Bug Out Power Grid


Bug Out Power Grid

As I stood on the front porch of my urban house last month, I watched as an approaching thunderstorm was closing fast. The wind picked up, trees bent over, and stuff started sailing down the street. Then things really got nasty.

Rain was blowing horizontal. Lightning strikes were too close to the neighborhood to be comfortable yet the storm sirens in town never went off. I never heard thunder like that. It was a terrible storm. Then the power went out.

The next morning a huge tree limb was down in my yard and a neighbor across the street lost an entire tree. Several other huge oaks were down in the area, one nearly missing a house. The power was still out.

The outside temperatures were running into the high 90s with a southern humidity to match. The inside house temperature reached 80+ degrees during the day. We were without power for 42 hours due to a series of power lines being down, and it seemed to take the power company an inordinate amount of time to fix everything. This was, in effect, a mini-SHTF.

Now, think down the road about selecting a potential site for a temporary or even a permanent bug out relocation site. Maybe it would be just a campsite in the woods on a small tract of private property or a hook up location for an RV, camping trailer, or a mobile home. It could even be the permanent site for a secondary fixed structure home. What is the long-term reliability of the utility power source in that area? Some locations are more prone to power outages than others.

As you research potential areas for a bug out site selection, conduct some inquiries with the local power utility company as to outages in the area. If there are other residents nearby, ask them. Use your own discretion about what to reveal about your own personal relocation plans.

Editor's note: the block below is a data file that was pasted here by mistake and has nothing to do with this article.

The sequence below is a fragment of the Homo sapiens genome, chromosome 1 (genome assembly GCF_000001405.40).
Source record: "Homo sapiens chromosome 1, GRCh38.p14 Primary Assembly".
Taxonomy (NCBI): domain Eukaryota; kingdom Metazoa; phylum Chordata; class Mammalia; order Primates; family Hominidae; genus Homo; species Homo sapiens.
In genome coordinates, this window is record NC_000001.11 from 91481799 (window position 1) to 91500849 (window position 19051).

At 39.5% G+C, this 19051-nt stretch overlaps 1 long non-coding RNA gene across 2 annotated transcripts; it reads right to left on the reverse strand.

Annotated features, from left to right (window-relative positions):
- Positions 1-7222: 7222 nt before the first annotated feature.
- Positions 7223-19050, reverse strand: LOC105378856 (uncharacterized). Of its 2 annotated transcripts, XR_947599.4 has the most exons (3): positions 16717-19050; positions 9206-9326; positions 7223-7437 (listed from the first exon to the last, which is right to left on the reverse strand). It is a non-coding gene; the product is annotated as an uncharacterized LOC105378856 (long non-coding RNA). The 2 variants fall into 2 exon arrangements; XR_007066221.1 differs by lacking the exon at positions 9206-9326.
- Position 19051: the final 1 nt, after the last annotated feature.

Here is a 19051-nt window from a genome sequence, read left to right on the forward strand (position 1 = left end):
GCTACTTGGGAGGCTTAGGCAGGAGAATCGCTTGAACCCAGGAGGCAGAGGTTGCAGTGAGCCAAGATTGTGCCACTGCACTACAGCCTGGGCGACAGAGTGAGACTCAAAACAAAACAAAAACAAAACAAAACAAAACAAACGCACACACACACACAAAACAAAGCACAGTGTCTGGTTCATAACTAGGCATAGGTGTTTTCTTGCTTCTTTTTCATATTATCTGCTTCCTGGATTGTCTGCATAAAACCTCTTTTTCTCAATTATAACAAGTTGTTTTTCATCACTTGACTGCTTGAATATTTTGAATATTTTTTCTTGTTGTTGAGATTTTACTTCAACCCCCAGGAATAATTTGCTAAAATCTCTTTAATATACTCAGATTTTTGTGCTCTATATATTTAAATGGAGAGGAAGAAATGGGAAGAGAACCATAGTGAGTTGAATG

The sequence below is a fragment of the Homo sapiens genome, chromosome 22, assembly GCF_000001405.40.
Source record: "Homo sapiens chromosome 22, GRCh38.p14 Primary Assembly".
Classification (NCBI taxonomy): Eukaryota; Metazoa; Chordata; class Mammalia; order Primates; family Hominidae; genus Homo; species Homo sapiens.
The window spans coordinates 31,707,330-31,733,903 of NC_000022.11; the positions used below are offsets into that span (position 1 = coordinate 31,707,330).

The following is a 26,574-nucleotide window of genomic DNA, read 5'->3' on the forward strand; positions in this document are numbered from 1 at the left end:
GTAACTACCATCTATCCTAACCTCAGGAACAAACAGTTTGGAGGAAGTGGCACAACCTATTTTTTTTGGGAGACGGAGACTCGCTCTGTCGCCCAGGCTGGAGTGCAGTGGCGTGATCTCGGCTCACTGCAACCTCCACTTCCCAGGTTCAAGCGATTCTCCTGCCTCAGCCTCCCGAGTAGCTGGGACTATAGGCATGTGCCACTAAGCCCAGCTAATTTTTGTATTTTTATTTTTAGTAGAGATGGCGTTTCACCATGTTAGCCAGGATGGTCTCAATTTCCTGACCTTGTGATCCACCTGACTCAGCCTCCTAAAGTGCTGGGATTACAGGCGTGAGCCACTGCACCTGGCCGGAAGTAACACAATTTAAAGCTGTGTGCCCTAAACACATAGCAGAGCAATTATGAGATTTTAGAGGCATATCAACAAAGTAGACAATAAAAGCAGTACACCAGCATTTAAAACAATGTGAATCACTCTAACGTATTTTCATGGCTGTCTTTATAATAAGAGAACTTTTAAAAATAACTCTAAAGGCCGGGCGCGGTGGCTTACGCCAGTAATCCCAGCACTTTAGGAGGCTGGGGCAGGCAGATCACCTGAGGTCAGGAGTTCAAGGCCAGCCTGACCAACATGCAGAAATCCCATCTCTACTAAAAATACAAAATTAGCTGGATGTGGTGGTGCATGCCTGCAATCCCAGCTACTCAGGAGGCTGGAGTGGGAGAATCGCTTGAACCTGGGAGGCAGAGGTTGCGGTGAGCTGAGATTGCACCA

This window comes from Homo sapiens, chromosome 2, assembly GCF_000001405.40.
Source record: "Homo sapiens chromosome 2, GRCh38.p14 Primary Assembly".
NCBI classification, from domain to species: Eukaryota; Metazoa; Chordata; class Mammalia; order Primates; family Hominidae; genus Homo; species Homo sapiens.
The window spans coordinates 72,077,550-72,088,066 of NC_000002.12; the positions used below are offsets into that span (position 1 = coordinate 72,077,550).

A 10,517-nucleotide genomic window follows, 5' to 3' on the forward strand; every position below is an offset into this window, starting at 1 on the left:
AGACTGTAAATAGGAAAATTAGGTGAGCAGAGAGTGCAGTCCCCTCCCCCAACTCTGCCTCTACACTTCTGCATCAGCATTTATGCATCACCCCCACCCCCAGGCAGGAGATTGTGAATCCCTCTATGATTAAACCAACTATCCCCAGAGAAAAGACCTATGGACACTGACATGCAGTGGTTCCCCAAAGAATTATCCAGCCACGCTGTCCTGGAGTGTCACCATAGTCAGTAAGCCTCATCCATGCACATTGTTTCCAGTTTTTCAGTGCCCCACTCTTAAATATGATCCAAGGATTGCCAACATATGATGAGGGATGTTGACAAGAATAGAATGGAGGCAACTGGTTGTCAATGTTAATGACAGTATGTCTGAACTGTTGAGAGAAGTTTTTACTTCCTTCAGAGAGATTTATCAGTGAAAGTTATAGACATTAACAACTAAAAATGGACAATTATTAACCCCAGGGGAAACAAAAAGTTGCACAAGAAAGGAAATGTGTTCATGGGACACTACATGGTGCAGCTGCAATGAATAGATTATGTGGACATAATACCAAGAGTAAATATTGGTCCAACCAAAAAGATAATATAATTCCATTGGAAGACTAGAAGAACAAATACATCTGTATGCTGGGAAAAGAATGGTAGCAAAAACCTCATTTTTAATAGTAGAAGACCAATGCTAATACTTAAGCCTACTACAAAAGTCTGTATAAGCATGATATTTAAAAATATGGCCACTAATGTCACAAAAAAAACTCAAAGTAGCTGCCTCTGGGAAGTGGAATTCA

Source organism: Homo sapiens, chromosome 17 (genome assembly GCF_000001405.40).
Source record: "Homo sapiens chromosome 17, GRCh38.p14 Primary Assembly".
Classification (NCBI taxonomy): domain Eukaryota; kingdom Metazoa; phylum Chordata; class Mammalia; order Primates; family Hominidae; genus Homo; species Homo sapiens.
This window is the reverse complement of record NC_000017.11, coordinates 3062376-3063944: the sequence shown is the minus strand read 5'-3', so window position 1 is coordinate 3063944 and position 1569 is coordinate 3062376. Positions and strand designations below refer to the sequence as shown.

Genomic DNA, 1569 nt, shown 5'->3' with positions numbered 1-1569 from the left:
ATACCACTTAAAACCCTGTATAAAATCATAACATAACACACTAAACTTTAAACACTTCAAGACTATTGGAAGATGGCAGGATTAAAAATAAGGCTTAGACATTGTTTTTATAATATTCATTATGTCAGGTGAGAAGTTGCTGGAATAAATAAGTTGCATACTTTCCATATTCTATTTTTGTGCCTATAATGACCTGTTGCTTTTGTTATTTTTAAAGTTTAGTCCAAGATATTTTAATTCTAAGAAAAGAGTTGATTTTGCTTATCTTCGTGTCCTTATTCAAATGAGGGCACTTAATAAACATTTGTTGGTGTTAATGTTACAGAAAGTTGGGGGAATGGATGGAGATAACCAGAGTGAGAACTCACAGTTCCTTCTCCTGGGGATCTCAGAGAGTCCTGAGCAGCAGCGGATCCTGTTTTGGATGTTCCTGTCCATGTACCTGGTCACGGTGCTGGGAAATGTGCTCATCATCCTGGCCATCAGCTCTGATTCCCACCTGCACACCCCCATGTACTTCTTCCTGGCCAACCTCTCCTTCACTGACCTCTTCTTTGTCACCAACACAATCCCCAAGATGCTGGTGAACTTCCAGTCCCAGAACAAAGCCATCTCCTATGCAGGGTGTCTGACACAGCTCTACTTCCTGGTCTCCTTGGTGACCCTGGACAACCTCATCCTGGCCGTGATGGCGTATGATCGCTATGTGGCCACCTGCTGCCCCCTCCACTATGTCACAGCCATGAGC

When you pick a site and arrange for an electrical power connection, see if that can be done underground. If poles are needed to run the power, pick routes away from trees or other obstructions that might interfere with power delivery.

If you are not that familiar with the general area, do some research on prevailing weather trends. Certainly avoid “tornado alleys” and such. Plan on buying your own gasoline power generator as a backup, too, just in case.

Avatar Author ID 67 - 1333982673

Award winning outdoor writer/photographer since 1978. Over 3000 articles and columns published nationally. Field & Stream Hero of Conservation in 2007. Fields of writing includes hunting most game in American, Canada, and Europe, fishing fresh and saltwater, destination travel, product reviews, industry consulting, and conservation issues. Currently VP at largest community college in Mississippi in economic development and workforce training with 40 years of experience in Higher Education. BS-MS in wildlife sciences from MO. University, and then a PhD in Industrial Psychology. Married with two children and Molly the Schnoodle.

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